Hands-free Minnesota

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2277 Highway 36 West, Suite 100

Roseville, MN 55113

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Hands-free Minnesota

August 5, 2019

 

As of August 1, 2019, the State of Minnesota joined 19 other states that require people operating a vehicle to have their cellphones in hands-free mode. Workplace safety is one of DAHL’s highest priorities both for our own staff members, as well as our consultants, but what about the route to and from your place of employment?

 

The Minnesota Department Employment and Economic Development (MNDEED) states that within the greater Minneapolis-St. Paul area, the average commute time to/from work is 25.4 minutes. That length of idle time in your vehicle, plus the increased amount of technology at our fingertips can equal a multitude of opportunities to become distracted from our driving task.

 

According to the Minnesota Office of Traffic Safety, a division of the Minnesota Department of Public Safety, distracted driving contributes to an average of 45 deaths and 204 life-changing injuries each year, and texting citations climbed 30% from 2017 to 2018. These statistics make a compelling case for placing your mobile device out of reach while driving.

Can I use my phone?

The new law allows a driver to use their cell phone to make calls, text, listen to music or podcasts and get directions, but only by voice commands or single-touch activation without holding the phone. Remember, hands-free is not necessarily distraction-free. 

Can I use a GPS navigation device?
Under the new law GPS and other systems that can only be used for navigation are exempt from the hands-free law. In-car screens and systems are also exempt. In both cases, most of these systems lock when the vehicle is moving. 

Can I use a smart watch?
Under the new law, drivers can use them as a conventional watch to check time, but smart watches are considered an electronic communications device under the hands-free law. That means the device has the same restrictions as a cell phone. 

 

How to go hands-free (from cheapest to most expensive...)

  1. Don’t use your phone when you drive. Put your phone in the glove compartment or trunk or backseat or turn on a do-not-disturb app and enjoy the drive. It’s free, and you will be surprised at how many new sights you will see on your drive. A number of large, successful companies have adopted no-phone-use policies for their employees while driving on company time, and after getting used to it, employees report being happier and at least as productive as when they used their phones.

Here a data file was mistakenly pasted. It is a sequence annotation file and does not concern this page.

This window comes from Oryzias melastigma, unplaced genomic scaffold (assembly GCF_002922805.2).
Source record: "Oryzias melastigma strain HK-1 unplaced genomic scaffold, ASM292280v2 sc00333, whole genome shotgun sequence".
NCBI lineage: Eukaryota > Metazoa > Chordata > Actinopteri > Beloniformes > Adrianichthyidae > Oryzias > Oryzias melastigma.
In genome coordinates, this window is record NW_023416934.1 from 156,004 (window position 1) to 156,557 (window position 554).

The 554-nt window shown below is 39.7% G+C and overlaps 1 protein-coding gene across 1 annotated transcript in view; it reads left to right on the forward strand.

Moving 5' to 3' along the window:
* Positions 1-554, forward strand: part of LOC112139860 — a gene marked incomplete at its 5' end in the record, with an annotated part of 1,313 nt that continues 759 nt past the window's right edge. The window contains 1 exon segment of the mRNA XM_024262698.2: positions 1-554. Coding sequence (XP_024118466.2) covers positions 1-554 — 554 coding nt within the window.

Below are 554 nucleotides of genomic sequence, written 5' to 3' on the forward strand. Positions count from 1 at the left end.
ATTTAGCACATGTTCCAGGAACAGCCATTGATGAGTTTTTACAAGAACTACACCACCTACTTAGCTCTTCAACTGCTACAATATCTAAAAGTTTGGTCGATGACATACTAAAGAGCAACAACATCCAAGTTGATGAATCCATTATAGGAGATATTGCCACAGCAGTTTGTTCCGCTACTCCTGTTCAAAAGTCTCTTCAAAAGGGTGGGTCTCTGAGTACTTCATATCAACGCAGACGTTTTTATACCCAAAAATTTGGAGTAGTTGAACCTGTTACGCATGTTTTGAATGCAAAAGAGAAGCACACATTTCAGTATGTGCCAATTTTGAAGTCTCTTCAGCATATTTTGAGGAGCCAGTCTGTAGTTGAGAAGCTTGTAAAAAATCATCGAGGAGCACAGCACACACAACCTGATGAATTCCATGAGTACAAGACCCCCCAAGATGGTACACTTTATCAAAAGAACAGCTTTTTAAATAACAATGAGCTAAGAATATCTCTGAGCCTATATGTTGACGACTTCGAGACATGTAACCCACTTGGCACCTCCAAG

2. Use a single earphone that has the microphone, and you are hands-free. Remember, using earphones in both ears at the same time is illegal in Minnesota.
     

  3. Pair your phone to your current car or truck. If your existing vehicle and phone can talk to each other, pair up and go hands-free.
     

  4. Buy an auxiliary cable and connect your phone’s earphone jack to your car’s AUX jack. You can operate your phone by voice or single touch and listen through your car’s audio system. Auxiliary cables can be purchased for less than $5.
     

  5. If your car is older and doesn’t have an AUX jack but has a cassette player, you can buy an adapter that fits into the cassette player and allows you to connect your phone through the earphone jack. The cassette adapters cost about $30.
     

  6. Buy a holder to clip your phone to the dash. You can use it in a voice-activated or single-touch mode. Clips can be simple and cheap or complicated. Make sure you get one that holds your phone securely. Prices range from less than $5 to $50.
     

  7. Buy a Bluetooth speaker or earphone to pair with your phone. There are many after-market choices for both, all of which let you go hands-free. Prices are generally in the $10 to $50 range.

 

Mobile device technology has certainly changed our lives for the better in many ways. However, it’s important to understand that these gadgets do take a large amount of our attention away from other (more important) tasks, like driving. From 2014-2018, more than 60,000 crashes involved distracted driving in Minnesota, according to the Minnesota Department of Public Safety. Being more mindful of how, when and where you divert your attention to a mobile device can truly impact your future. Workplace safety starts before you arrive…we wish you safe travels!

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